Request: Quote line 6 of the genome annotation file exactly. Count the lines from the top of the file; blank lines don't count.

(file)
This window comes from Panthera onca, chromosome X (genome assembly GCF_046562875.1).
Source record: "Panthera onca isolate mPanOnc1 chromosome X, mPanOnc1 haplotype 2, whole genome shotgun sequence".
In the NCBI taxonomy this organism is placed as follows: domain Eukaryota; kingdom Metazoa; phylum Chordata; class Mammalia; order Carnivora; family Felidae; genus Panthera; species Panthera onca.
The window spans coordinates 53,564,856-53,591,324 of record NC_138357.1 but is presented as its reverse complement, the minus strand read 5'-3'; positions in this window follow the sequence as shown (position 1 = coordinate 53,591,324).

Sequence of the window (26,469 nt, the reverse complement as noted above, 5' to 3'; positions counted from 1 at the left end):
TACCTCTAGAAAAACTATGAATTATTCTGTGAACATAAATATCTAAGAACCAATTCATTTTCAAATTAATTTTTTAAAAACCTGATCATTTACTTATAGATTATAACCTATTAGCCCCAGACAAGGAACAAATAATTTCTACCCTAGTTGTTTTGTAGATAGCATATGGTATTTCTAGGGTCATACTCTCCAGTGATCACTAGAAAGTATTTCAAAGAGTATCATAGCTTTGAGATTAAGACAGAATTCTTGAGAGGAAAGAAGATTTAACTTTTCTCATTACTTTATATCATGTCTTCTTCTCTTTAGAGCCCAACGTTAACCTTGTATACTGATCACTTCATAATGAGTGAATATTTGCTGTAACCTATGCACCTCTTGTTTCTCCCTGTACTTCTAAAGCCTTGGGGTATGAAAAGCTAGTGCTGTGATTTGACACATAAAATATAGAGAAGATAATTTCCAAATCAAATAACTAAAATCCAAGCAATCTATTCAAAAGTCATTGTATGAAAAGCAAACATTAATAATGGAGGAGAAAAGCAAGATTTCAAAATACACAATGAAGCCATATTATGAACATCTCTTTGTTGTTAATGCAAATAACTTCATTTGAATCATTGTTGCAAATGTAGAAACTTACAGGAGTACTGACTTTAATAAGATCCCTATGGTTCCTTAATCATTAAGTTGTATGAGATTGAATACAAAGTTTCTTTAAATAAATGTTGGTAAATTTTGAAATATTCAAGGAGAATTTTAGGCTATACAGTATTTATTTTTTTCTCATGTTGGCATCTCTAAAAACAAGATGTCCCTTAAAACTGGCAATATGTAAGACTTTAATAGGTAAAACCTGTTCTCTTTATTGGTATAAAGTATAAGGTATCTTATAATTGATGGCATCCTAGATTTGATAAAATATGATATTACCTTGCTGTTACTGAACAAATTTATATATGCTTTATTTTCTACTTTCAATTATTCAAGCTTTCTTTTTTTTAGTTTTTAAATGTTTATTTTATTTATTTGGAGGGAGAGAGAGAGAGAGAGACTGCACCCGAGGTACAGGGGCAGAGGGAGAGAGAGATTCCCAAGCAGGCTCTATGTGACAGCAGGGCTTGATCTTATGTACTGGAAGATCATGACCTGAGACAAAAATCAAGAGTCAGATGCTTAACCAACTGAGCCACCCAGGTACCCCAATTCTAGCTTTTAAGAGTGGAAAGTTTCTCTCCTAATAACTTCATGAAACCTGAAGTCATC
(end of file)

TACCTCTAGAAAAACTATGAATTATTCTGTGAACATAAATATCTAAGAACCAATTCATTTTCAAATTAATTTTTTAAAAACCTGATCATTTACTTATAGATTATAACCTATTAGCCCCAGACAAGGAACAAATAATTTCTACCCTAGTTGTTTTGTAGATAGCATATGGTATTTCTAGGGTCATACTCTCCAGTGATCACTAGAAAGTATTTCAAAGAGTATCATAGCTTTGAGATTAAGACAGAATTCTTGAGAGGAAAGAAGATTTAACTTTTCTCATTACTTTATATCATGTCTTCTTCTCTTTAGAGCCCAACGTTAACCTTGTATACTGATCACTTCATAATGAGTGAATATTTGCTGTAACCTATGCACCTCTTGTTTCTCCCTGTACTTCTAAAGCCTTGGGGTATGAAAAGCTAGTGCTGTGATTTGACACATAAAATATAGAGAAGATAATTTCCAAATCAAATAACTAAAATCCAAGCAATCTATTCAAAAGTCATTGTATGAAAAGCAAACATTAATAATGGAGGAGAAAAGCAAGATTTCAAAATACACAATGAAGCCATATTATGAACATCTCTTTGTTGTTAATGCAAATAACTTCATTTGAATCATTGTTGCAAATGTAGAAACTTACAGGAGTACTGACTTTAATAAGATCCCTATGGTTCCTTAATCATTAAGTTGTATGAGATTGAATACAAAGTTTCTTTAAATAAATGTTGGTAAATTTTGAAATATTCAAGGAGAATTTTAGGCTATACAGTATTTATTTTTTTCTCATGTTGGCATCTCTAAAAACAAGATGTCCCTTAAAACTGGCAATATGTAAGACTTTAATAGGTAAAACCTGTTCTCTTTATTGGTATAAAGTATAAGGTATCTTATAATTGATGGCATCCTAGATTTGATAAAATATGATATTACCTTGCTGTTACTGAACAAATTTATATATGCTTTATTTTCTACTTTCAATTATTCAAGCTTTCTTTTTTTTAGTTTTTAAATGTTTATTTTATTTATTTGGAGGGAGAGAGAGAGAGAGAGACTGCACCCGAGGTACAGGGGCAGAGGGAGAGAGAGATTCCCAAGCAGGCTCTATGTGACAGCAGGGCTTGATCTTATGTACTGGAAGATCATGACCTGAGACAAAAATCAAGAGTCAGATGCTTAACCAACTGAGCCACCCAGGTACCCCAATTCTAGCTTTTAAGAGTGGAAAGTTTCTCTCCTAATAACTTCATGAAACCTGAAGTCATC